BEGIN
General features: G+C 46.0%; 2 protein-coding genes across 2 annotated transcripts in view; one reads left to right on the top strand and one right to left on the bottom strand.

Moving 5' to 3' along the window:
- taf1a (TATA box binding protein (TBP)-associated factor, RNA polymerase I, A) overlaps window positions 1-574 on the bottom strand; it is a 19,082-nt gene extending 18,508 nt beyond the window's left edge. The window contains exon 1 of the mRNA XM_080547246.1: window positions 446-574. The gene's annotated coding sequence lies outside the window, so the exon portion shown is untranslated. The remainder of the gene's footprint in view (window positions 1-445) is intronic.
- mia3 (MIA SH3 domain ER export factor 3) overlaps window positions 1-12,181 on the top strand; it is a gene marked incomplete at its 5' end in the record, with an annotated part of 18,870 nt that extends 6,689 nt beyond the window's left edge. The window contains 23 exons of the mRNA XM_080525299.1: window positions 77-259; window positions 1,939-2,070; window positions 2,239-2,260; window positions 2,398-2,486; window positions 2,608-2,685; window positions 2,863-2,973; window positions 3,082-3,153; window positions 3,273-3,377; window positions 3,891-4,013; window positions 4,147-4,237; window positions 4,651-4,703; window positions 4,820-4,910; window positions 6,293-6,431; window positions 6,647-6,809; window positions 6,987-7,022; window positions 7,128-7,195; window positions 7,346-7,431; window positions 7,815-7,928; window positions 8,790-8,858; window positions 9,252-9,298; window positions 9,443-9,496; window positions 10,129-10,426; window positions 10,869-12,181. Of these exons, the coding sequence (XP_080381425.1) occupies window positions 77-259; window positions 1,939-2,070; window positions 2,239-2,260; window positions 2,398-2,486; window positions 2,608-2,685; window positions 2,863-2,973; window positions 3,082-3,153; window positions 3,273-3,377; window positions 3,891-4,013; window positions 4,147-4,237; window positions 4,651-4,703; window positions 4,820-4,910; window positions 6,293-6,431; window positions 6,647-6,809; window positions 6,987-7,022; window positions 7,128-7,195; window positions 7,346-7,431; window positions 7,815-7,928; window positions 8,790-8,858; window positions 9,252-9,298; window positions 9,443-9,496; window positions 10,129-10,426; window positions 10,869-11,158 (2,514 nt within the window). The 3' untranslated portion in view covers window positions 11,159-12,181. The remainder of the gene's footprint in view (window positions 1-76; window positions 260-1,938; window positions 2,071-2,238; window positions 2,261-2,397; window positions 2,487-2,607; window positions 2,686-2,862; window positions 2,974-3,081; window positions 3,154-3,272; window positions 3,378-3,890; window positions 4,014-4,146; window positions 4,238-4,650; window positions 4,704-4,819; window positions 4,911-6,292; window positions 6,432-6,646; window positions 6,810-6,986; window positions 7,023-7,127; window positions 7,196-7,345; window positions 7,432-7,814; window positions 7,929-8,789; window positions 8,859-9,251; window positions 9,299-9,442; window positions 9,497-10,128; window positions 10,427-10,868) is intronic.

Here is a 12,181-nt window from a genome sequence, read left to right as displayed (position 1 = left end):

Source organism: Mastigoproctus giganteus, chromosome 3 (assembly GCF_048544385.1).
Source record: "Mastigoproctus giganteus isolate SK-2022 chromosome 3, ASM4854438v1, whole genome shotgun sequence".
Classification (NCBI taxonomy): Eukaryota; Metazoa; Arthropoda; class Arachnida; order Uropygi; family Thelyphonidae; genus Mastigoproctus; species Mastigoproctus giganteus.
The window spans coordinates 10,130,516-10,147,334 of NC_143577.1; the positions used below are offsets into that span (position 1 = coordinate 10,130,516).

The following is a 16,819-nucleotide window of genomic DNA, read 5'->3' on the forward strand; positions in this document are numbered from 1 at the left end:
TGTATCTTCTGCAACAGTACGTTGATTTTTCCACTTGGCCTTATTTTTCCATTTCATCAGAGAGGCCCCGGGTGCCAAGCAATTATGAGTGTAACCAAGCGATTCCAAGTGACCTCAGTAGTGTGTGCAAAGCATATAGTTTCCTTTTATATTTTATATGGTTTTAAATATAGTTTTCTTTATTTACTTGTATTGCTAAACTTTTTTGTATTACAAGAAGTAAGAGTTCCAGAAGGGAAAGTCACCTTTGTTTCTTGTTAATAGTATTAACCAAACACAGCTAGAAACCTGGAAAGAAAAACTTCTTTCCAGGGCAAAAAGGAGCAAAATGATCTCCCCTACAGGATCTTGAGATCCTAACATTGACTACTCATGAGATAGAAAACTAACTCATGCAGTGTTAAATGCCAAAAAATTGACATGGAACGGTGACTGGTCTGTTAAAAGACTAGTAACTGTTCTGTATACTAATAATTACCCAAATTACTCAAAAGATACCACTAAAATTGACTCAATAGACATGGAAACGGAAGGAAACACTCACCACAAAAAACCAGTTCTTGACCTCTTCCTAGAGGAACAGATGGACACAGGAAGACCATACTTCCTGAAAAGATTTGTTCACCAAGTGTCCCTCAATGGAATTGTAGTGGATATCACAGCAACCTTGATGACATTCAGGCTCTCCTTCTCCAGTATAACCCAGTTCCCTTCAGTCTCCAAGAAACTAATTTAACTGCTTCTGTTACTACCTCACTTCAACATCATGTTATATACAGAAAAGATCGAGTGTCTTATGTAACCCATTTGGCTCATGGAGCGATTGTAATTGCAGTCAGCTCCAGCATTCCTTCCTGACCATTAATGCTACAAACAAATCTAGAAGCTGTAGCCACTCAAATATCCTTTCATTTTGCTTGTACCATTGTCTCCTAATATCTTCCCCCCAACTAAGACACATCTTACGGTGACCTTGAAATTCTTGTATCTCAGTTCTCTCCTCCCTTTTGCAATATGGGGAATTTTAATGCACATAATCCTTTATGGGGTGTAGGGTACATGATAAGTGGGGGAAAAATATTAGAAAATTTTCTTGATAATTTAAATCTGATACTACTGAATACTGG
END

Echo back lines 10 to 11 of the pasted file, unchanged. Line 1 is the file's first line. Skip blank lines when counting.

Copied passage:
The following is a 16,819-nucleotide window of genomic DNA, read 5'->3' on the forward strand; positions in this document are numbered from 1 at the left end:
TGTATCTTCTGCAACAGTACGTTGATTTTTCCACTTGGCCTTATTTTTCCATTTCATCAGAGAGGCCCCGGGTGCCAAGCAATTATGAGTGTAACCAAGCGATTCCAAGTGACCTCAGTAGTGTGTGCAAAGCATATAGTTTCCTTTTATATTTTATATGGTTTTAAATATAGTTTTCTTTATTTACTTGTATTGCTAAACTTTTTTGTATTACAAGAAGTAAGAGTTCCAGAAGGGAAAGTCACCTTTGTTTCTTGTTAATAGTATTAACCAAACACAGCTAGAAACCTGGAAAGAAAAACTTCTTTCCAGGGCAAAAAGGAGCAAAATGATCTCCCCTACAGGATCTTGAGATCCTAACATTGACTACTCATGAGATAGAAAACTAACTCATGCAGTGTTAAATGCCAAAAAATTGACATGGAACGGTGACTGGTCTGTTAAAAGACTAGTAACTGTTCTGTATACTAATAATTACCCAAATTACTCAAAAGATACCACTAAAATTGACTCAATAGACATGGAAACGGAAGGAAACACTCACCACAAAAAACCAGTTCTTGACCTCTTCCTAGAGGAACAGATGGACACAGGAAGACCATACTTCCTGAAAAGATTTGTTCACCAAGTGTCCCTCAATGGAATTGTAGTGGATATCACAGCAACCTTGATGACATTCAGGCTCTCCTTCTCCAGTATAACCCAGTTCCCTTCAGTCTCCAAGAAACTAATTTAACTGCTTCTGTTACTACCTCACTTCAACATCATGTTATATACAGAAAAGATCGAGTGTCTTATGTAACCCATTTGGCTCATGGAGCGATTGTAATTGCAGTCAGCTCCAGCATTCCTTCCTGACCATTAATGCTACAAACAAATCTAGAAGCTGTAGCCACTCAAATATCCTTTCATTTTGCTTGTACCATTGTCTCCTAATATCTTCCCCCCAACTAAGACACATCTTACGGTGACCTTGAAATTCTTGTATCTCAGTTCTCTCCTCCCTTTTGCAATATGGGGAATTTTAATGCACATAATCCTTTATGGGGTGTAGGGTACATGATAAGTGGGGGAAAAATATTAGAAAATTTTCTTGATAATTTAAATCTGATACTACTGAATACTGG